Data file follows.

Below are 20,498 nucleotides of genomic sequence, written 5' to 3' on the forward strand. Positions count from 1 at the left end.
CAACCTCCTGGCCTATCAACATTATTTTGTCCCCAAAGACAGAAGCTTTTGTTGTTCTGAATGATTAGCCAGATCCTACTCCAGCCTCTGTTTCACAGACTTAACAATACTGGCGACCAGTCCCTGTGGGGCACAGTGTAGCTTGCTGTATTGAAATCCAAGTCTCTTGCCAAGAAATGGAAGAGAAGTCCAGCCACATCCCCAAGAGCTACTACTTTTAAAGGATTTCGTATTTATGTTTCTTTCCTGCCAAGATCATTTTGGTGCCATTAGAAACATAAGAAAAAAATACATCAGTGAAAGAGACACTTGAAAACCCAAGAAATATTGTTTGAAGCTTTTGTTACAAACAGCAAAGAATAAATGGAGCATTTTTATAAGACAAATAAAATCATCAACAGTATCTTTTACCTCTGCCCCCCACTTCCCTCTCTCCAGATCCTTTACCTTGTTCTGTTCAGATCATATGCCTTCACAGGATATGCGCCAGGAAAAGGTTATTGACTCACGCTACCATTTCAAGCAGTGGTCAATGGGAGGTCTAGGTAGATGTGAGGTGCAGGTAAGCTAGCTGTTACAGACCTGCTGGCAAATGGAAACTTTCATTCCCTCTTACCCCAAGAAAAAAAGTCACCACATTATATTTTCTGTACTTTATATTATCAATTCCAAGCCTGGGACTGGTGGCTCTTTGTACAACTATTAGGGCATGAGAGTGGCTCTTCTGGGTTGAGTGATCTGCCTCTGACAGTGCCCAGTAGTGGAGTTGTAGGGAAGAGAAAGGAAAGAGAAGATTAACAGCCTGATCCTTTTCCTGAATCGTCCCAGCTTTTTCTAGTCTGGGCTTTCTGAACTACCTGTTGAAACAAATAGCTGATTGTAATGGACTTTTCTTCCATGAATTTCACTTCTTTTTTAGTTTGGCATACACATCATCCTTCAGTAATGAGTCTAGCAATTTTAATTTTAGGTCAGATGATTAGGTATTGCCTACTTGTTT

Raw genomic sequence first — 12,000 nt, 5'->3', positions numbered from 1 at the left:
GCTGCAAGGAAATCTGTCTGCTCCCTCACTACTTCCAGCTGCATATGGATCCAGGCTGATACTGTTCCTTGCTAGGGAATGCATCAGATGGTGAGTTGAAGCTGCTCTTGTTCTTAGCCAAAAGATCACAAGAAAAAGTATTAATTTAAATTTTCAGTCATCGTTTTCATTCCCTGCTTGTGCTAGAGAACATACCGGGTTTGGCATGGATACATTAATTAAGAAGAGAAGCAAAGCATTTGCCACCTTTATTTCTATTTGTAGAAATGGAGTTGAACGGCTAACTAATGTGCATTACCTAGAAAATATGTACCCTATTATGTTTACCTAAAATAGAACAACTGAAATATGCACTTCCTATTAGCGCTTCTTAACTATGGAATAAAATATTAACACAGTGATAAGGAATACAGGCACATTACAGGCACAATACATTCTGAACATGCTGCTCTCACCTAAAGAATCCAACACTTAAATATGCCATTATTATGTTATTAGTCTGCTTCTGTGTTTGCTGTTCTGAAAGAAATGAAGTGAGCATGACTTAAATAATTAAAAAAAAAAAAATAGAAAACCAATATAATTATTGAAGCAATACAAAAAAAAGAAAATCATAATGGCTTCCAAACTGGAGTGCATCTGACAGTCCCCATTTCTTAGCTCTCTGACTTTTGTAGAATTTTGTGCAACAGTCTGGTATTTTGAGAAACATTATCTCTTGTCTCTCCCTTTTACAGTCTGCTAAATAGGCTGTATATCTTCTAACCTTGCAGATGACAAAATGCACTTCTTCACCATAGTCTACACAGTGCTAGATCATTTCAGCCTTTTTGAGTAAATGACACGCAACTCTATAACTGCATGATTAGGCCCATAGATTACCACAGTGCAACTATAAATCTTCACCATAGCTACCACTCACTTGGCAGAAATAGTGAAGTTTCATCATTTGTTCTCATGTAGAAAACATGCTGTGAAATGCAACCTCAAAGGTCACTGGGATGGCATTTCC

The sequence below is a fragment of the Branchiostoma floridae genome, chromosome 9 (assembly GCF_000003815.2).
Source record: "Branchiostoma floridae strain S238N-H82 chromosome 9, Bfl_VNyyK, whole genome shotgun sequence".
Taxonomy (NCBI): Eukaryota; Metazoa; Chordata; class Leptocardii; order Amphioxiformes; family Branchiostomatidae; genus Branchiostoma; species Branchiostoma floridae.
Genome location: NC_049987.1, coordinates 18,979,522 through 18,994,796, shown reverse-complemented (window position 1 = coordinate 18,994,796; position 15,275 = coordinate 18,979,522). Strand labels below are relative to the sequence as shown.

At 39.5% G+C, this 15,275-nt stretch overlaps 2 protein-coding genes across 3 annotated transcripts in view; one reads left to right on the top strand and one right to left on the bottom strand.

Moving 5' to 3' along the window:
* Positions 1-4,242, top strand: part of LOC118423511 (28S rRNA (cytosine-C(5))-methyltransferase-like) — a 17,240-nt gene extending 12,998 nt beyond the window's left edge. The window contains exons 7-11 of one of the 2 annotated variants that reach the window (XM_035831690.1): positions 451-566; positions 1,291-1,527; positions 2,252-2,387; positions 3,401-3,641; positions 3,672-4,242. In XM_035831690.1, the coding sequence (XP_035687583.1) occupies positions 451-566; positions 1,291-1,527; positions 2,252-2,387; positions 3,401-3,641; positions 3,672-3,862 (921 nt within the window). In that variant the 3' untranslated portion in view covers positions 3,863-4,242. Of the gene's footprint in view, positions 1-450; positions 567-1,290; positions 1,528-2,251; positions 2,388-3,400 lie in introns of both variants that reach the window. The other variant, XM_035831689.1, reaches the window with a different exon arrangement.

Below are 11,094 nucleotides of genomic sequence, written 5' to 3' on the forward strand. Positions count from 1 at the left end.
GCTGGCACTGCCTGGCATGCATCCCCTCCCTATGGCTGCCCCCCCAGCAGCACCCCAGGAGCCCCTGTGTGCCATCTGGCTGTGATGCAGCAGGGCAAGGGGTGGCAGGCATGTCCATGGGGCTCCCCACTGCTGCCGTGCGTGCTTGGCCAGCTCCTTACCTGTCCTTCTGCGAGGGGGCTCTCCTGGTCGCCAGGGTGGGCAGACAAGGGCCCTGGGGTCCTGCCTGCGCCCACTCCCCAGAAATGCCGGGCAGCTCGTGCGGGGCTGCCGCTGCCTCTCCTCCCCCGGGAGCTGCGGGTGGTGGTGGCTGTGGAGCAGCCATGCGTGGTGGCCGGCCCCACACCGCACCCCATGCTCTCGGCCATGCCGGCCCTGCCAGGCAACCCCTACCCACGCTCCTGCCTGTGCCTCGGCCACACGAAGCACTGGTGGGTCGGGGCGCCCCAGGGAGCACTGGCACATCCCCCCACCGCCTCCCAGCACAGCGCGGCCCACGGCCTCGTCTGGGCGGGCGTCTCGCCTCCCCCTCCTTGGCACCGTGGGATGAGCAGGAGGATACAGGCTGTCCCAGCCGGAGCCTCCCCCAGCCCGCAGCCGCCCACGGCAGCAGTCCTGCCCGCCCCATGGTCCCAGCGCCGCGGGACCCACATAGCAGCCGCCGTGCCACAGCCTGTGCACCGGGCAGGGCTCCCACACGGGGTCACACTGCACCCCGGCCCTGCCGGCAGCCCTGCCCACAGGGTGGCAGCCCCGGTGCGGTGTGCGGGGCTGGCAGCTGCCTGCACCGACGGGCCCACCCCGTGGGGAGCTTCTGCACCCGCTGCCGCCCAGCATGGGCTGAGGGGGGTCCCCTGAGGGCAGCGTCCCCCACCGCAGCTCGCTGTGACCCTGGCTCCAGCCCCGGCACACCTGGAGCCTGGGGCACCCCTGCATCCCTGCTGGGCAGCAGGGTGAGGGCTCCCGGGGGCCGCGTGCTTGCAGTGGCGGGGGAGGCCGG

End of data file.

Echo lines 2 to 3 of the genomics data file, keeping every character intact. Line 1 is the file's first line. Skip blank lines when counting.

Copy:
CAACCTCCTGGCCTATCAACATTATTTTGTCCCCAAAGACAGAAGCTTTTGTTGTTCTGAATGATTAGCCAGATCCTACTCCAGCCTCTGTTTCACAGACTTAACAATACTGGCGACCAGTCCCTGTGGGGCACAGTGTAGCTTGCTGTATTGAAATCCAAGTCTCTTGCCAAGAAATGGAAGAGAAGTCCAGCCACATCCCCAAGAGCTACTACTTTTAAAGGATTTCGTATTTATGTTTCTTTCCTGCCAAGATCATTTTGGTGCCATTAGAAACATAAGAAAAAAATACATCAGTGAAAGAGACACTTGAAAACCCAAGAAATATTGTTTGAAGCTTTTGTTACAAACAGCAAAGAATAAATGGAGCATTTTTATAAGACAAATAAAATCATCAACAGTATCTTTTACCTCTGCCCCCCACTTCCCTCTCTCCAGATCCTTTACCTTGTTCTGTTCAGATCATATGCCTTCACAGGATATGCGCCAGGAAAAGGTTATTGACTCACGCTACCATTTCAAGCAGTGGTCAATGGGAGGTCTAGGTAGATGTGAGGTGCAGGTAAGCTAGCTGTTACAGACCTGCTGGCAAATGGAAACTTTCATTCCCTCTTACCCCAAGAAAAAAAGTCACCACATTATATTTTCTGTACTTTATATTATCAATTCCAAGCCTGGGACTGGTGGCTCTTTGTACAACTATTAGGGCATGAGAGTGGCTCTTCTGGGTTGAGTGATCTGCCTCTGACAGTGCCCAGTAGTGGAGTTGTAGGGAAGAGAAAGGAAAGAGAAGATTAACAGCCTGATCCTTTTCCTGAATCGTCCCAGCTTTTTCTAGTCTGGGCTTTCTGAACTACCTGTTGAAACAAATAGCTGATTGTAATGGACTTTTCTTCCATGAATTTCACTTCTTTTTTAGTTTGGCATACACATCATCCTTCAGTAATGAGTCTAGCAATTTTAATTTTAGGTCAGATGATTAGGTATTGCCTACTTGTTT

Raw genomic sequence first — 12,000 nt, 5'->3', positions numbered from 1 at the left: